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    Watch Video On the defensive over a trio of controversies, President Barack Obama refocused the debate Thursday with a speech laying out his administration's rationale for the use of unmanned drone strikes against terrorism targets abroad.

    WASHINGTON -- President Barack Obama on Thursday defended America's controversial drone attacks as legal, effective and a necessary linchpin in an evolving U.S. counterterrorism policy. But he acknowledged the targeted strikes are no "cure-all" and said he is haunted by the civilians unintentionally killed.

    The president also announced a renewed push to close the Guantanamo Bay detention center in Cuba, including lifting a moratorium on prisoner transfers to Yemen. However, shutting the prison will still require help from Republicans reluctant to back Obama's call to move some detainees to U.S. prisons and try them in civilian courts.

    Obama framed his address as an attempt to redefine the nature and scope of terror threats facing the U.S., noting the weakening of al-Qaida and the impending end of the U.S. war in Afghanistan.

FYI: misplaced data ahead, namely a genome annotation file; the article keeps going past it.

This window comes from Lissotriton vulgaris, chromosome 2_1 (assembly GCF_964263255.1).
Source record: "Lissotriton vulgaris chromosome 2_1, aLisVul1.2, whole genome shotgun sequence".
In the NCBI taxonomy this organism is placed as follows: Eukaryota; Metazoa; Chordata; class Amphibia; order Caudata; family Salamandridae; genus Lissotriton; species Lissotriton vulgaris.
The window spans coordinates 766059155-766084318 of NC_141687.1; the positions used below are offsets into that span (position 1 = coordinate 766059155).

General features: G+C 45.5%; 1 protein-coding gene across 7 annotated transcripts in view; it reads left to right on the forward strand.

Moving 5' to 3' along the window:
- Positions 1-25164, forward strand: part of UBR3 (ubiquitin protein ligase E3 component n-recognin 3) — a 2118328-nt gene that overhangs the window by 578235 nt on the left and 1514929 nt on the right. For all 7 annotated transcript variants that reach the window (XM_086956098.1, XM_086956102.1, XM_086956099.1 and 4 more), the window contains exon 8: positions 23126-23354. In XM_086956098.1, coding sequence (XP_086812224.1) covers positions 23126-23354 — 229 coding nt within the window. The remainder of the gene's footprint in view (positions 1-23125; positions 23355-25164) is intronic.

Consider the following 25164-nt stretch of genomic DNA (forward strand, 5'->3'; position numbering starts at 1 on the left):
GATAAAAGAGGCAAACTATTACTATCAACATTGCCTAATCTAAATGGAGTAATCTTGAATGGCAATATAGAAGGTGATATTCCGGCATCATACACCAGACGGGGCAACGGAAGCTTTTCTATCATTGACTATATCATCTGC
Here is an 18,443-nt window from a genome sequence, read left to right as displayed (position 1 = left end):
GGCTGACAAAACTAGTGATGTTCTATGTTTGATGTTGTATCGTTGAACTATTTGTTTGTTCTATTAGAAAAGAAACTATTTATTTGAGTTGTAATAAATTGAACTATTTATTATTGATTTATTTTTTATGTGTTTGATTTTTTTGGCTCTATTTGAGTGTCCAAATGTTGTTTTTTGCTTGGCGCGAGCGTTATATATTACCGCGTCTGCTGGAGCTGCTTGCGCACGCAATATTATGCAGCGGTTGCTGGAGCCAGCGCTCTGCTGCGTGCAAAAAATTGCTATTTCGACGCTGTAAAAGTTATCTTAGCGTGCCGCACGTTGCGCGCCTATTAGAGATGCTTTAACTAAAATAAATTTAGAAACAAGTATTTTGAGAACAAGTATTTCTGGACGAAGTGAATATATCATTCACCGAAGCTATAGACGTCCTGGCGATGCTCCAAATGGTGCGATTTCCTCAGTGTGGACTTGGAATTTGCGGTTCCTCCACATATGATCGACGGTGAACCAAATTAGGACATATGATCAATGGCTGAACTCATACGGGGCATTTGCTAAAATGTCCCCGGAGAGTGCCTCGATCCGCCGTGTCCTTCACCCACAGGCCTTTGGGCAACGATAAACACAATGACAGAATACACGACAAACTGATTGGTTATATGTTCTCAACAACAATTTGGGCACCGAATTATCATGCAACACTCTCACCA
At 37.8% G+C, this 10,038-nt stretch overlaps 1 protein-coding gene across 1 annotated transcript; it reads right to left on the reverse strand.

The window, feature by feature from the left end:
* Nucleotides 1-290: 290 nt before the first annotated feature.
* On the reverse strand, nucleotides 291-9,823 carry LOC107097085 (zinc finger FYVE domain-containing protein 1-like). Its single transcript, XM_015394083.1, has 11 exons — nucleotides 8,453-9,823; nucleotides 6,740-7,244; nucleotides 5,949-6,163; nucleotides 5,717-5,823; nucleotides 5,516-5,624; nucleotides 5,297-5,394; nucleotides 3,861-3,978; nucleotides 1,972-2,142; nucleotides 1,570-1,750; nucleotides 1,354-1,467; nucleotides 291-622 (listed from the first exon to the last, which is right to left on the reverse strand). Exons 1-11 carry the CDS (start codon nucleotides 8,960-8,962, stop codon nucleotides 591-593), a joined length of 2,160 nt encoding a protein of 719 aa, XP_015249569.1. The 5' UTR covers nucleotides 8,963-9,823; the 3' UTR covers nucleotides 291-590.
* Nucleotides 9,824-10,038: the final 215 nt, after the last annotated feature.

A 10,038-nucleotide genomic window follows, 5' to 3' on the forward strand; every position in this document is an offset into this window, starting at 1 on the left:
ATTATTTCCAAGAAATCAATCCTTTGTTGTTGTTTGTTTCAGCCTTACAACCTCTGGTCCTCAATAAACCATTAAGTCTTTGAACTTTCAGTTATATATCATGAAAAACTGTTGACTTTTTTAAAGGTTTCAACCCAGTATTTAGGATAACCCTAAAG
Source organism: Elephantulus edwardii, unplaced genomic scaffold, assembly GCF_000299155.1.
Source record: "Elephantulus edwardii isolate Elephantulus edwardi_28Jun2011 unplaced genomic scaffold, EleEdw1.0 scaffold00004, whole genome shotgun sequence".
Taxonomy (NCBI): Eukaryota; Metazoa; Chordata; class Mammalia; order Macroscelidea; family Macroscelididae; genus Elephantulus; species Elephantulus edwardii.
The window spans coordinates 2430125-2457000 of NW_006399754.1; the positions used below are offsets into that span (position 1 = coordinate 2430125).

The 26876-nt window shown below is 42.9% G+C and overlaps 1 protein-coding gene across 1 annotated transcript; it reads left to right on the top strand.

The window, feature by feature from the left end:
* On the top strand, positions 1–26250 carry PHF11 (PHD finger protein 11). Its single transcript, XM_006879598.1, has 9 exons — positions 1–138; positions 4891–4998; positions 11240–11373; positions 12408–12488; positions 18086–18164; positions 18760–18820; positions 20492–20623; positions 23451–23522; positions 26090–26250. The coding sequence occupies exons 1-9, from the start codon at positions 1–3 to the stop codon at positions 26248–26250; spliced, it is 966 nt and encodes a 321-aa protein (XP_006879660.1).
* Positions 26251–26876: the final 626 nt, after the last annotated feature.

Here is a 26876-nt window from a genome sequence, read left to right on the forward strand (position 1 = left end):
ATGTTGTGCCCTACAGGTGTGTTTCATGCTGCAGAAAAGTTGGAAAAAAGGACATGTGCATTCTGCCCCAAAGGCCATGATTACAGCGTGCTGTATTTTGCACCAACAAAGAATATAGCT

"Neither I, nor any president, can promise the total defeat of terror," Obama said in remarks at the National Defense University. "What we can do -- what we must do -- is dismantle networks that pose a direct danger, and make it less likely for new groups to gain a foothold, all while maintaining the freedoms and ideals that we defend."

    Since taking office, Obama's counterterrorism strategy has increasingly relied on the use of strikes by unmanned spy drones, particularly in Pakistan and Yemen. The highly secretive program has faced criticism from congressional lawmakers who have questioned its scope and legality.